Go in industrial projects

Does anyone intrested in implementation of industrial communication protocols in go?

It can be used for automation projects, web based scadas, data acquisition systems, iot devices etc.

I have some experience and want to start an open source project.

go ahead and start doing it :slight_smile: It’s easier to find contributors to an existing project

Can i take some architectural ideas from you ? :slight_smile:

yeah, what do you need to know?

Thank you, i have a couple of industrial communication clients. i want to collect them in a library. Is this a good practice?

package main

import "fmt"

type Client interface {
	Connect()
}

type TcpClient struct {
	IpAddress string
	Port      int
}

type ModbusTcpClient struct {
	TcpClient
	UnitIndentifier int
}

func (c ModbusTcpClient) Connect() {
	fmt.Println("connect method for modbus tcp client", c)
}

type IsoOnTcpClient struct {
	TcpClient
	Rack int
	Slot int
}

func (c IsoOnTcpClient) Connect() {
	fmt.Println("connect method for iso on tcp client", c)
}

func NewModbusTcpClient(ipAddress string, port, unitIdentifier int) Client {
	c := ModbusTcpClient{
		UnitIndentifier: unitIdentifier,
	}
	c.IpAddress = ipAddress
	c.Port = port
	return c
}

func NewIsoOnTcpClient(ipAddress string, port, rack, slot int) Client {
	c := IsoOnTcpClient{
		Rack: rack,
		Slot: slot,
	}
	c.IpAddress = ipAddress
	c.Port = port
	return c
}

func main() {
	mtc := NewModbusTcpClient("1.2.3.4", 5, 6)
	mtc.Connect()

	iotc := NewIsoOnTcpClient("7.8.9.10", 11, 12, 13)
	iotc.Connect()
}

looks good for me, at least from what I can see.

I think the following (composite pattern) will be unnecessary since there is only two clients and eight different functions.

package main

import "fmt"

const (
	ModbusTcpClient = 1
	IsoOnTcpClient  = 2
)

type Connector interface {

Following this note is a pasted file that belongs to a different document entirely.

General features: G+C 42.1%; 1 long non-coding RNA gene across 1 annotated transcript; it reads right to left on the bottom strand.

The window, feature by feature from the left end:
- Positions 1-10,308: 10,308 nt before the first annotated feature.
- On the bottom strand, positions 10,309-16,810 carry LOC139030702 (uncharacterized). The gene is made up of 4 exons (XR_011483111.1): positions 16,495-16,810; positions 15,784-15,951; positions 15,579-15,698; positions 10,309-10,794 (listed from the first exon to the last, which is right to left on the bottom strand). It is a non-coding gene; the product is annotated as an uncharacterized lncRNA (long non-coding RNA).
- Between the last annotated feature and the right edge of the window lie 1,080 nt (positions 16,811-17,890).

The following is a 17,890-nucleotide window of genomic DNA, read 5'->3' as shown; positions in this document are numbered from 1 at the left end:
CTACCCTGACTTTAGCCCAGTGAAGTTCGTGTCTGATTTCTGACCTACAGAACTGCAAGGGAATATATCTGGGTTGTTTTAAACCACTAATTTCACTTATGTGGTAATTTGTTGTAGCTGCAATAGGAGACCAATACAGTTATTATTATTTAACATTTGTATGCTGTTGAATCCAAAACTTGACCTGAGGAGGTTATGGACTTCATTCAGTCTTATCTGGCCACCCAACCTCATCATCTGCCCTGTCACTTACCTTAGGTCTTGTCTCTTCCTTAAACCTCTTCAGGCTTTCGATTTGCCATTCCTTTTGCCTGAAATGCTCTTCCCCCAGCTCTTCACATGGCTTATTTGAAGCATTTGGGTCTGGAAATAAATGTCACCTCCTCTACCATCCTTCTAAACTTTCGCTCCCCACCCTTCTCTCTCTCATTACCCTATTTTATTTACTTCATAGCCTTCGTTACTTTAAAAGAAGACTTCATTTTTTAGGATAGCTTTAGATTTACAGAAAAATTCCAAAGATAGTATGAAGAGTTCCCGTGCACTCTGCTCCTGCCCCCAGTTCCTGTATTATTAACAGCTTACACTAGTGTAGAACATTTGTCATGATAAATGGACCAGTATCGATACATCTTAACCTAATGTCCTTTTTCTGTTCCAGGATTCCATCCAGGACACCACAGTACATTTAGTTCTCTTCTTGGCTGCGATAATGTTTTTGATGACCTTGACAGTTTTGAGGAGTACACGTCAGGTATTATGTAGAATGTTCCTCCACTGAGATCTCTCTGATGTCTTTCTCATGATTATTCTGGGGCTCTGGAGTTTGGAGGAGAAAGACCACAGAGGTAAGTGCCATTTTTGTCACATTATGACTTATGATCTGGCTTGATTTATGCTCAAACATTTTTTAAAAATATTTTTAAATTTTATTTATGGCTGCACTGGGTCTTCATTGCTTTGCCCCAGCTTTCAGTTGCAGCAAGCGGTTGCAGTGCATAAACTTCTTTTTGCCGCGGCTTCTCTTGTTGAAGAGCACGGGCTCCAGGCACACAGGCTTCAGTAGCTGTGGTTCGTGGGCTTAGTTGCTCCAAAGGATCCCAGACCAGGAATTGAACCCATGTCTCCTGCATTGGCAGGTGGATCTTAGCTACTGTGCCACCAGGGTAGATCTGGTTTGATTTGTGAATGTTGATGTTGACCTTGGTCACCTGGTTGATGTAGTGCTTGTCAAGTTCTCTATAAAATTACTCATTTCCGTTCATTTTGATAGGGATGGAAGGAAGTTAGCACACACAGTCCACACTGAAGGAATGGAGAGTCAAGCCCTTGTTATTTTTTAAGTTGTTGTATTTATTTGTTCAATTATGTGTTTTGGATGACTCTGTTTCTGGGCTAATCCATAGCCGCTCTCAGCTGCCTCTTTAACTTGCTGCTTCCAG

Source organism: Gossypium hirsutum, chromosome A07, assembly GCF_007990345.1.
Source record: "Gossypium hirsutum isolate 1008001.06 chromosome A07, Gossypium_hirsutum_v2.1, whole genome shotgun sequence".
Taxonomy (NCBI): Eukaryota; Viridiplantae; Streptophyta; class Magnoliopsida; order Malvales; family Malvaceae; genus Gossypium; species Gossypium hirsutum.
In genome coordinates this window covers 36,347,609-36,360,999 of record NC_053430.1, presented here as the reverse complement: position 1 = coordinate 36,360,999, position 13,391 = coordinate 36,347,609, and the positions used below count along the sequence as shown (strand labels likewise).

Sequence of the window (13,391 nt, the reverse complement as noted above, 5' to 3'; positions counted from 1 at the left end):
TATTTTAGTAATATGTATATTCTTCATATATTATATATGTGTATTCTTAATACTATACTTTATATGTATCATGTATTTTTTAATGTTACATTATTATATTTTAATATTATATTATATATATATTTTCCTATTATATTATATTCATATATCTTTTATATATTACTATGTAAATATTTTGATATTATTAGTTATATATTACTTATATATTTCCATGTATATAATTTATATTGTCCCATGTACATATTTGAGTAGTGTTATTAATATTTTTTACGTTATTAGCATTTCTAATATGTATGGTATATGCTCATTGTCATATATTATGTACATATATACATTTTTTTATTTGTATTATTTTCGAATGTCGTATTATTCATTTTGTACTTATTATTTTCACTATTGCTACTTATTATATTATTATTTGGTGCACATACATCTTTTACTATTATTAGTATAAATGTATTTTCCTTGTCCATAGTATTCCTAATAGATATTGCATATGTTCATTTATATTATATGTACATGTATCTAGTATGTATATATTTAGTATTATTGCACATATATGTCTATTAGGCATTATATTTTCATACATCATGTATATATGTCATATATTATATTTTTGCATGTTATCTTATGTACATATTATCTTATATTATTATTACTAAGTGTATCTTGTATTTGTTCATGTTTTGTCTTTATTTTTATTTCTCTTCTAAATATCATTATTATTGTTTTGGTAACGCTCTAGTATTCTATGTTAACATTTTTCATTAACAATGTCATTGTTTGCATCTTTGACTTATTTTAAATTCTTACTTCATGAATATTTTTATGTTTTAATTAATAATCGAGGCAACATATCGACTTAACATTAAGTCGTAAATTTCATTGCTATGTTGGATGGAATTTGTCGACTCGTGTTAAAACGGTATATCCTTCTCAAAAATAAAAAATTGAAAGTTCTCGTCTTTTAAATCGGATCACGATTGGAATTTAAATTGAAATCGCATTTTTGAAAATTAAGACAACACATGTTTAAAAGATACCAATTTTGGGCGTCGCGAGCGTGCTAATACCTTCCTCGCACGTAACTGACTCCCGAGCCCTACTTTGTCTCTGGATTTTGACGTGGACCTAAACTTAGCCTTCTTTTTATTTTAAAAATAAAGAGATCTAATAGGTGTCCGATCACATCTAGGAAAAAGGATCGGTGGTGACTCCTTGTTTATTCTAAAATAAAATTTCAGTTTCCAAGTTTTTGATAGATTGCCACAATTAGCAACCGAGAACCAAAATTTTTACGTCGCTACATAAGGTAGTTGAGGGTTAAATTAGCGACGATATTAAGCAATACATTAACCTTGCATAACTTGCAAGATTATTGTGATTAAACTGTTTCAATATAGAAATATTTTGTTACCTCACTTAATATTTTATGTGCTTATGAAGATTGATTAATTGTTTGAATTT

Connect()
}

type TcpConnector struct {
	IpAddress string
	Port      int
}

//iso on tcp
type IsoOnTcpConnector struct {
	TcpConnector
	Rack int
	Slot int
}

func (c *IsoOnTcpConnector) Connect() {
	fmt.Println("connect method for iso on tcp client")
}

//modbus tcp
type ModbusTcpConnector struct {
	TcpConnector
	UnitIdentifier int
}

func (c *ModbusTcpConnector) Connect() {
	fmt.Println("connect method for modbus tcp client")
}

type Configuration struct {
	Type           int
	IpAddress      string
	Port           int
	UnitIdentifier int
	Rack           int
	Slot           int
}

type Client struct {
	Connector
}

func New(c *Configuration) *Client {
	switch c.Type {
	case ModbusTcpClient:
		mtc := &ModbusTcpConnector{
			UnitIdentifier: c.UnitIdentifier,
		}
		mtc.IpAddress = c.IpAddress
		mtc.Port = c.Port
		return &Client{
			mtc,
		}
	case IsoOnTcpClient:
		iotc := &IsoOnTcpConnector{
			Rack: c.Rack,
			Slot: c.Slot,
		}
		iotc.IpAddress = c.IpAddress
		iotc.Port = c.Port
		return &Client{
			iotc,
		}
	default:
		return nil
	}
}

func main() {
	mtc := New(&Configuration{
		Type:           ModbusTcpClient,
		IpAddress:      "1.2.3.4",
		Port:           502,
		UnitIdentifier: 0,
	})
	mtc.Connect()

	iotc := New(&Configuration{
		Type:      IsoOnTcpClient,
		IpAddress: "1.2.3.4",
		Port:      102,
		Rack:      0,
		Slot:      1,
	})
	iotc.Connect()
}

the question is if other clients will have similar configuration. You should follow open-closed principle. Right now, when a new type will come you have to edit New(c) function.

I’d keep them separate: NewModbusTcp() and NewIsoOnTcpClient(). What they really have in common is the Connect() function but right now I cannot see any use case for Connector interface so I’d drop it. At least for now.

Thank you, i understand.

Hello,

I could make some time and quite complete the project which you guided me about the architecture.

If you have time, i’ll be glad if you check even only the usage part.

https://github.com/ermanimer/ict/blob/master/README.md#usage

Best regards